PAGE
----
Monday, March 28, 2016

365 True Things: 365/Farewell

My role model
I'm feeling a little wistful as I shut this project down. It's been a long and interesting run. Interesting not so much in terms of anything in particular I learned about myself, but more in terms of the physical act of writing something every day, hoping to make it readable, coherent, and somehow informative (or, yes, interesting). But also, sure, interesting in terms of what caught (or catches) my attention. I expect I could have delved more deeply into myself—but perhaps that's what will come next, and not in the public view. I could use a little soul-searching.

What do I mean by that?

Jim Harrison said, "At any point as an artist—like the universe itself—if you’re not expanding, you’re contracting." My goal as I carry on is to keep expanding, exploring, leaping, trusting, risking, trying, while always seeking my center. I'd also like to keep expanding into—and through—my fears and discomforts, my missteps and challenges. A little bit, every day.

I will keep on writing, but I'll move it to a more personal, more exploratory plane.

So thank you, my friends who have shared this journey with me. I appreciate your company more than you know!

I'll no doubt show up here now and again, and I will definitely continue with my book reports, so please don't forget about me.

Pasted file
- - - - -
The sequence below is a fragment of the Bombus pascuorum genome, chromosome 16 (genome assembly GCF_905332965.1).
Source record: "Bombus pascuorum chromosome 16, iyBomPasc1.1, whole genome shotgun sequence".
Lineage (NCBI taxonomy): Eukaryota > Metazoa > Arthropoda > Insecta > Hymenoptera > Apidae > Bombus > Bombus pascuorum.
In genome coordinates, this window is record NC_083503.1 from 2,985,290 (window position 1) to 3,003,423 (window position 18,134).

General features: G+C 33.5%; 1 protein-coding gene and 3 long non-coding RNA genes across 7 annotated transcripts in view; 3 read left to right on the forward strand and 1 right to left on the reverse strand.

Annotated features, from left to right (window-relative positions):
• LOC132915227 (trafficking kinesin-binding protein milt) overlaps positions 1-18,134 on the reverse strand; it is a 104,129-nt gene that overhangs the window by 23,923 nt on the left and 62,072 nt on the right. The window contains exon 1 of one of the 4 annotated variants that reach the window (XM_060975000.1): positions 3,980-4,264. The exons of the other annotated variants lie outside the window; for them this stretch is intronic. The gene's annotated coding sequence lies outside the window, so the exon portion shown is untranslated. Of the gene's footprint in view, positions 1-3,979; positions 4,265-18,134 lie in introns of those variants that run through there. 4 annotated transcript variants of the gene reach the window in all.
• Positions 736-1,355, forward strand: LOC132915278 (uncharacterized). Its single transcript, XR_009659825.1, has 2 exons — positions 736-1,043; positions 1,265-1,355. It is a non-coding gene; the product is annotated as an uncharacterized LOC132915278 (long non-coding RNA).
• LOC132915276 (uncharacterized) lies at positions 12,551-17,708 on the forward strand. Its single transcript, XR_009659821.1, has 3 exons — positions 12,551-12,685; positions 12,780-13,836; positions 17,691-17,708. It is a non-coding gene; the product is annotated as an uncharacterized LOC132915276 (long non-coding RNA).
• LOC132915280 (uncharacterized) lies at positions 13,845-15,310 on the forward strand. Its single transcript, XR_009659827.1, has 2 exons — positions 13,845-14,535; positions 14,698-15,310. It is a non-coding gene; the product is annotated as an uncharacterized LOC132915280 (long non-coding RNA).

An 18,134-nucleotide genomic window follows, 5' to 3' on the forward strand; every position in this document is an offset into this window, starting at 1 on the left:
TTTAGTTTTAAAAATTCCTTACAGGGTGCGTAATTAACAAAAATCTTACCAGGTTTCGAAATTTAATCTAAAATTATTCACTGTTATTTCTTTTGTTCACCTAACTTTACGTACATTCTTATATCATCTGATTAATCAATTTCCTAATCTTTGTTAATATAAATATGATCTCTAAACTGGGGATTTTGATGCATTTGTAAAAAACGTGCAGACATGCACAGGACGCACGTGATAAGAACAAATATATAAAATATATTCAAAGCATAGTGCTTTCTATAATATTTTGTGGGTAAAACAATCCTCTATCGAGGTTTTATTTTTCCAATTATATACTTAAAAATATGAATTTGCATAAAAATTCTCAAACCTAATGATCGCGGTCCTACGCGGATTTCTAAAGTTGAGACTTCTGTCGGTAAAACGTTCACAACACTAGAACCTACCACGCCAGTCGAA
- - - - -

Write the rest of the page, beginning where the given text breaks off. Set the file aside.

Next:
Sunday, March 27, 2016

365 True Things: 364/Cats IV

Lest our current cats feel left out of the roll call, I will devote this post to them: Luna and Ravi. We've had them since August 16 of last year, at which time I expect they were about four or five months old. (I have arbitrarily given them my brother's birthday, March 15.) A Facebook friend's upstairs neighbors needed to find new homes for them, and she posted a plea. I responded. Two days later, they found themselves inside our house—in a box. Surrounded by a dog.

Or perhaps it's more accurate to say, the dog found himself surrounded by little cat-devils, his Zen-like existence forever changed.

They have been working it out ever since. With maturity has come détente—mostly.

They still get up on the kitchen counters, but more or less respond to snapped fingers. They pretty much have stopped feasting on any bread that inadvertently gets left out. They still insist on lunch. They like it best when we keep the deck door open and they can come and go as they please. The little white cat, Luna, doesn't like being outside too long in the morning, and will yell and yell and yell to be let back in if the door somehow gets closed. Both of them come when they're called (good kitties!). Ravi is a love sponge—very, very affectionate. Luna has a habit of sucking on a hind-foot toe and kneading, kneading (she was clearly plucked from her momma too soon).